Tom Hanks, left, and Barkhad Abdi star in Columbia Pictures'...

Tom Hanks, left, and Barkhad Abdi star in Columbia Pictures' "Captain Phillips." Credit: Columbia Pictures

There are no scurvy knaves swinging cutlasses, or a Jolly Roger flapping above the fo'c'sle, but it's a pirate movie all the same. "Captain Phillips," which opens next Friday, is about the plight of an American cargo ship, its seizure by Somali pirates, the actions of the crew, the courage of their commander, and a quality that Ernest Hemingway used to call grace under pressure.

But when you're making a movie about recent events and living people -- the merchant vessel Maersk Alabama, after all, was seized in April 2009, and (spoiler alert) Phillips is still with us -- filmmakers are faced with particular problems, namely sticking to the facts while turning them into drama.

"You're weighing reality and authenticity and, of course, the need to create a compressed drama over two hours," said director Paul Greengrass ("The Bourne Ultimatum," "The Bourne Supremacy," "Bloody Sunday," "United 93"). "You can dramatize things loosely or closely, and, given my background, I'm more comfortable being closer.

Keeping it real

"But, that said, the events here unfolded over three or four days, and that was the central challenge we faced: How to compress these events and stay true to the fundamentals. But I think we did. I think the fundamentals of what happened are there on-screen."

For an actor like Tom Hanks -- who plays Richard Phillips, and seems very likely to be nominated for what would be his third best actor Oscar -- it means performing while knowing you'll be subject to a particular kind of scrutiny. And sailing into it.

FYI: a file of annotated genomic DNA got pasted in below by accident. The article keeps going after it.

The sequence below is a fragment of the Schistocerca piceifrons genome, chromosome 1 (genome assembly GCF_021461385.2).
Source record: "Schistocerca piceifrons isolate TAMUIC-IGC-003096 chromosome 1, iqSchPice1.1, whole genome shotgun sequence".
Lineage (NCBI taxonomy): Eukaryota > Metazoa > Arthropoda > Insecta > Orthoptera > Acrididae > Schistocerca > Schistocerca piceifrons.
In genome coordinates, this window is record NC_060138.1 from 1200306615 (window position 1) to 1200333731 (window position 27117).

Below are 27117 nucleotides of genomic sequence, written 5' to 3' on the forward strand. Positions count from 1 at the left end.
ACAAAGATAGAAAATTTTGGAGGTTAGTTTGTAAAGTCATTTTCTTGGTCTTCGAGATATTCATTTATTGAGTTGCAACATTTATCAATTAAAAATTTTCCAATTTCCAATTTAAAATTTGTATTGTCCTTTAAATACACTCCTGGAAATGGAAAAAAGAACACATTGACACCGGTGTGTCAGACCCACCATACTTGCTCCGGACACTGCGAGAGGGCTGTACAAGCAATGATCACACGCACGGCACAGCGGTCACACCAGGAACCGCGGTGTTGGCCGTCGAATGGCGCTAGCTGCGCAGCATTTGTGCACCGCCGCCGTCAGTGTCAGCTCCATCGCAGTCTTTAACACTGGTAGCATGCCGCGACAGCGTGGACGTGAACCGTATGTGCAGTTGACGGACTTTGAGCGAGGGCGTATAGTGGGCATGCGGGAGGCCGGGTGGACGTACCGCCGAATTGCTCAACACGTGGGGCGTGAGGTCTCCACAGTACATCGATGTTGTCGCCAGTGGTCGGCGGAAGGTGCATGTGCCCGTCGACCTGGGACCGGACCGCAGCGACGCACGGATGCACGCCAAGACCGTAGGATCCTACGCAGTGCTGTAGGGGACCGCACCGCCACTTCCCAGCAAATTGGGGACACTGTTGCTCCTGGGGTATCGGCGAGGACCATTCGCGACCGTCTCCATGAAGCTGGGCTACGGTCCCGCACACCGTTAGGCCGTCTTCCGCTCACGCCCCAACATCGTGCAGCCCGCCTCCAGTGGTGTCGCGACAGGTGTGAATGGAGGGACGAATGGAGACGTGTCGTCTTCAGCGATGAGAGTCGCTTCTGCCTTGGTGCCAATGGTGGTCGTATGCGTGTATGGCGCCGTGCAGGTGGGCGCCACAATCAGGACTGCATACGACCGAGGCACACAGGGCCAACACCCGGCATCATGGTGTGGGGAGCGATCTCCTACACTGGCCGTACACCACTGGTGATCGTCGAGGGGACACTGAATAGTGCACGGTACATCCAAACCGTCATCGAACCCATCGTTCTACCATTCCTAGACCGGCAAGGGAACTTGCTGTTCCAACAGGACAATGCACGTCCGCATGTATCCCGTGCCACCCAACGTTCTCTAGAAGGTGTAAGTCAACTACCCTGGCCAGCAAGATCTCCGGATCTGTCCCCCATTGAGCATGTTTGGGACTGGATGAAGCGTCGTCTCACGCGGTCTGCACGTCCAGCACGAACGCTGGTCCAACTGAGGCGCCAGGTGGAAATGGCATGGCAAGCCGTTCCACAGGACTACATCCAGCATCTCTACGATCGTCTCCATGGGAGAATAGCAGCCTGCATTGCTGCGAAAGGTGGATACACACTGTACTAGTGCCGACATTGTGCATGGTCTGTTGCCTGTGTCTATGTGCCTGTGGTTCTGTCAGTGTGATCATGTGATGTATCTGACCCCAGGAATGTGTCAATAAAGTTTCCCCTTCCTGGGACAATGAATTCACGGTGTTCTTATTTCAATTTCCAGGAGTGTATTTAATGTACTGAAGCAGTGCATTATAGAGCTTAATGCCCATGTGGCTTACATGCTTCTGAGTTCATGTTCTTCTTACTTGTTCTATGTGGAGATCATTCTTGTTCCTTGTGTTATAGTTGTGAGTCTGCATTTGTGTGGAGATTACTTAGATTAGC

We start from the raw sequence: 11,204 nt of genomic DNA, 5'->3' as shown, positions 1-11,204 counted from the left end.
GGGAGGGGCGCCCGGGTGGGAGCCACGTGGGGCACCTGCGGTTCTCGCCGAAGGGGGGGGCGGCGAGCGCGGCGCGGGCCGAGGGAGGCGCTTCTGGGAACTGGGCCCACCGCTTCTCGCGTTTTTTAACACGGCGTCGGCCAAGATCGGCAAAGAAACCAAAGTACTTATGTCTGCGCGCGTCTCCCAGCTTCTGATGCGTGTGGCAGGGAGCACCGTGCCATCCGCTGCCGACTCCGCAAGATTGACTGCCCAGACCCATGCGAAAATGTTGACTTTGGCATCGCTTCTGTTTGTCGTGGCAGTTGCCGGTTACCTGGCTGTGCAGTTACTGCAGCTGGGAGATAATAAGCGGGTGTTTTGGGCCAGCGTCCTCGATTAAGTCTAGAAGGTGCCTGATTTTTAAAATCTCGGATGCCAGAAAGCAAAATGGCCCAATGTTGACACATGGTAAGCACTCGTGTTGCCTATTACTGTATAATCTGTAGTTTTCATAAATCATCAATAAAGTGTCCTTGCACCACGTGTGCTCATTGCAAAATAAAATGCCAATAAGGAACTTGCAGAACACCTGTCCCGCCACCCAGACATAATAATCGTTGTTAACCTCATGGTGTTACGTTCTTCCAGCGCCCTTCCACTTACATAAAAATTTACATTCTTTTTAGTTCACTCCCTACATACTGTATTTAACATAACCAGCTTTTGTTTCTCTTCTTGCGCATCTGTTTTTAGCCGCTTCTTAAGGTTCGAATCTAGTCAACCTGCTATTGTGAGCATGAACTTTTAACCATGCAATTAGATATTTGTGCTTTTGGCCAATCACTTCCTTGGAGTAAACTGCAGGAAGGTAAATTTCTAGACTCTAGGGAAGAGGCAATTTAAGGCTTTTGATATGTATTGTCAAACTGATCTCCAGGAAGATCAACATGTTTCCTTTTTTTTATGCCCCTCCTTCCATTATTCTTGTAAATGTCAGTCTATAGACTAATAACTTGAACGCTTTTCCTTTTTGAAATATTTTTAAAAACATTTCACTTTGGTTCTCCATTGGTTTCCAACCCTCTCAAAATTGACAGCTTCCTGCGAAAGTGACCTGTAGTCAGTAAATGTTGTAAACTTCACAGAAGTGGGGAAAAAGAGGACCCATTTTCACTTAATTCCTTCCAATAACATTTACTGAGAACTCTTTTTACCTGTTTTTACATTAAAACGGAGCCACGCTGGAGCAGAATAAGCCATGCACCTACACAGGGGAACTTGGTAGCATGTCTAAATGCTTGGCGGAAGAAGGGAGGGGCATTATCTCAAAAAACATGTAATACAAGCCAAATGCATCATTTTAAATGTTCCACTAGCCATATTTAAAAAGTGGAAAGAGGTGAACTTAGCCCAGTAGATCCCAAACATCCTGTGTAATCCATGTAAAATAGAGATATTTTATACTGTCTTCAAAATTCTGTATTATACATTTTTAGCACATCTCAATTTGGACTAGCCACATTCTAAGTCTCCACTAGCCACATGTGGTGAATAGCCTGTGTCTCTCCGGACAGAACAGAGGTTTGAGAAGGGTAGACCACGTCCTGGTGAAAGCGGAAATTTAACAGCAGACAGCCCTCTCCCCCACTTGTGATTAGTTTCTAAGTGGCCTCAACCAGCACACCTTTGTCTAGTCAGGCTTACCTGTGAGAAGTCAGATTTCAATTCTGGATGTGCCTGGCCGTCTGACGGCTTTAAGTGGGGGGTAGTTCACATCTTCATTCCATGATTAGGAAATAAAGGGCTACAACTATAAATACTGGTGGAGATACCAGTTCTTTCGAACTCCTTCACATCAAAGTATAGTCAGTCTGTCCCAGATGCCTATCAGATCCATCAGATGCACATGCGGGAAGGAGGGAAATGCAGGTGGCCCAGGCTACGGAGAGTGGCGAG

"I read his book prior to reading the screenplay," Hanks said of Phillips' memoir, "A Captain's Duty: Somali Pirates, Navy SEALs and Dangerous Days at Sea." "And I did get together with him on two occasions and explained to him, y'know, that 'I will say things you never said and it will be places you never were but if we do things thematically, it will be spot on.' "

It was a conversation with Phillips' wife, Andrea, however, that provided his route to portraying the now-retired seaman.

"You have to load up with an awful lot of facts," Hanks said of playing any real-life person (which he's done in such films as "Philadelphia," "Apollo 13" and "Catch Me If You Can"). "But there's always some detail that makes the tumblers fall, and it locks into place."

Key to the character

He saw the Phillipses on a couple of occasions. "I didn't want to be a jerk and ask 'What was it like? What were you feeling?' You don't want to ask questions like most journalists do. But Andrea said something quite interesting. I asked if she ever went onboard her husband's ships and she said: 'I used to. But then I stopped. It's no fun, because he's a different human being when he's onboard ship. He's usually a happy-go-lucky guy, but on the ship, he's always serious.' That was the tumbler for me. Right then, I felt as though I knew what to do."

On April 8, 2009, the Maersk Alabama -- whose cargo included relief supplies for Somalia, Uganda and Kenya -- was boarded by Somali pirates. Most of the crew members locked themselves in the engine room, while Phillips and two other crewmen stayed on the bridge. The pirates, with their speedboat sunk -- the crew had continually swung the ship's rudder against it -- desperately took to a covered lifeboat, and took Phillips with them. In the film, at least, the situation is made even more fraught by the presence of Muse, the lead Somali buccaneer, played with wiry intensity by young Somalian newcomer Barkhad Abdi.